The following is my outline of the critical study of the New Testament based upon the following works: Werner Georg Kümmel The New Testament: The History of the Investigation of Its Problems, William Baird, History of New Testament Research 3 volumes, Stephen Neill and Tom Wright, The Interpretation of the New Testament 1861-1986, and Scott McKnight and Grant Osborne, The Face of New Testament Studies: A Survey of Recent Research.

Unit 3

The Greek text of the New Testament was first published in Spain in 1514 in a polyglot edition of the University of Complutum (Alcalà). Two years later in 1516, Desiderius Erasmus (1466-1536) published his edition of the Greek NT. In the years to come, Erasmus’ Greek text gained more prominence than the Complutensian polyglot and, after 1633, became known as the Textus Receptus. Richard Simon (1638-1712) was also an important player in the development of what later became known as Textual Criticism. Simon’s goal was to bring out the necessity of the tradition of the Catholic Church along with the Bible. To prove this thesis, Simon laid undue emphasis on the unreliability of the NT text as seen in the number of variants. In doing so, he unwittingly undermined the scriptures.

About the same time, the Anglican theologian John Mill (1645-1707) embarked on the monumental task of putting together a critical version of the Greek NT. He used the text of Stephen (1550), except for a few places, “whether by accident or design” (per Scrivener), and added a list of the vast number of variants at the bottom of each page. This was a bold step indeed. Mill began the work with a Prolegomena in Latin that laid out valuable information and gave his method in listing the readings. Not everyone was as appreciative of his untiring effort. His work was attacked vehemently by the likes of Daniel Whitby (1638-1725), who represented the old guard against deism. His view could be described as moderate or even progressive for the day with regards to NT scholarship. Nonetheless, he held to a preservationist view of the transmission of the NT text. On the other hand, scholars like Richard Bentley (1662-1742) did come to his rescue. Nonetheless, as Scrivener remarks: “Of the criticism of the New Testament in the hands of John Mill it may be said, that he found the edifice of wood, and left it marble.”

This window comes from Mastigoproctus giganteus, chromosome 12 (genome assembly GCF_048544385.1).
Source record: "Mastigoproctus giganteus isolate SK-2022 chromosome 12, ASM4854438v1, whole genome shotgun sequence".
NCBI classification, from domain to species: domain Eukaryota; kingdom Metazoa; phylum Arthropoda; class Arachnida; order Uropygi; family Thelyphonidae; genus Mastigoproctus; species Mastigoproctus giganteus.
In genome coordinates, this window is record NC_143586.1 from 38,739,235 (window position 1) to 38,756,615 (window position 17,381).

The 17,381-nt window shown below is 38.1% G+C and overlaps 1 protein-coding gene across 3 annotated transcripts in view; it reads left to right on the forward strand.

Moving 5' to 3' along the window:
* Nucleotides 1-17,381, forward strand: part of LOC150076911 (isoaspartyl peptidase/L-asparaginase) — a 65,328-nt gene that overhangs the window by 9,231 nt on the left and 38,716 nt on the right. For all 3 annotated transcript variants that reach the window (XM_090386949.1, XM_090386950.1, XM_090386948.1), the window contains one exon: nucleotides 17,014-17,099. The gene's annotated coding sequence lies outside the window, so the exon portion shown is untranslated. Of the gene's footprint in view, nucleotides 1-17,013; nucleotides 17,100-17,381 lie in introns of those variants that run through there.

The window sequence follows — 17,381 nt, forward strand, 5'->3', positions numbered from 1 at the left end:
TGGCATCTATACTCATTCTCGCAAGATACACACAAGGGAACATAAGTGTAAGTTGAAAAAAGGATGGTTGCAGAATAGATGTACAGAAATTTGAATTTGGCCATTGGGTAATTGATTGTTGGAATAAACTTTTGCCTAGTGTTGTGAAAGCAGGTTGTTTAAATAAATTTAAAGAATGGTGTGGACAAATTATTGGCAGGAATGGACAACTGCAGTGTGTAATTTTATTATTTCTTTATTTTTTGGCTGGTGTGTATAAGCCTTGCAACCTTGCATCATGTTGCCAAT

Mill’s work was not without its faults. Bristol notes, “It is true that his collations were not always correct, but the errors were usually in collations made by others rather than in those made by himself. In this early period, at the very beginning of textual criticism of the New Testament, he could not be expected to go far beyond his generation. Therefore, we must not be surprised that he did not make notes of such things as transpositions of words, homoioteleuta, and itacisms.” (Lyle O. Bristol, “New Testament Textual Criticism in the Eighteenth Century,” in Journal of Biblical Literature, 69 no. 2 (June 1950), 103)

Tregelles affirms the problem with the collations from the early days of the discipline and points out that Mill based his use of the versions on the Latin translations of the versions in Walton’s Polyglot. He rightly remarks: “thus, whenever they are inadequate or inexact, he was betrayed into error.” Furthermore, Mill focused heavily on patristic citations but here as well, they were “often less complete.” Metzger further cautions that: “The Fathers are referred to merely by their names, and only occasionally does Mill provide the title of the patristic treatise in which the citation is preserved.”

Although a monumental attempt no doubt, Mill’s work is not the perfect gauge to measure the number of variants. Fox points out that “there are very numerous corrections of errors both typographical and editorial. J.J. Wetstein in his Greek Testament of 1751 estimates that there were 10,000 errors in Mill, and he is probably right.” If Mill’s data were recorded according to today’s standards and progress in the field, it would be much less spectacular.

Another scholar worthy of mention in the field of textual criticism in this period was Johann Albrecht Bengel (1687-1752). He attempted to regain the confidence in the reliability of the NT text. He was the first scholar to classify the NT Greek manuscripts into families. He also formulated the classical precept: “The most difficult reading should be preferred.” Bengel’s Gnonom (a Commentary on the New Testament) served as a model for combining critical studies along with figures of speech and also devotional applications.  A contemporary of Bengel who also deserves to be mentioned was Johann Jakob Wettstein (1657-1740). He too focused on the variants at the bottom of the page, claiming that many of them were the original text.

Such was the beginning of the discipline that became known as textual criticism of the New Testament.

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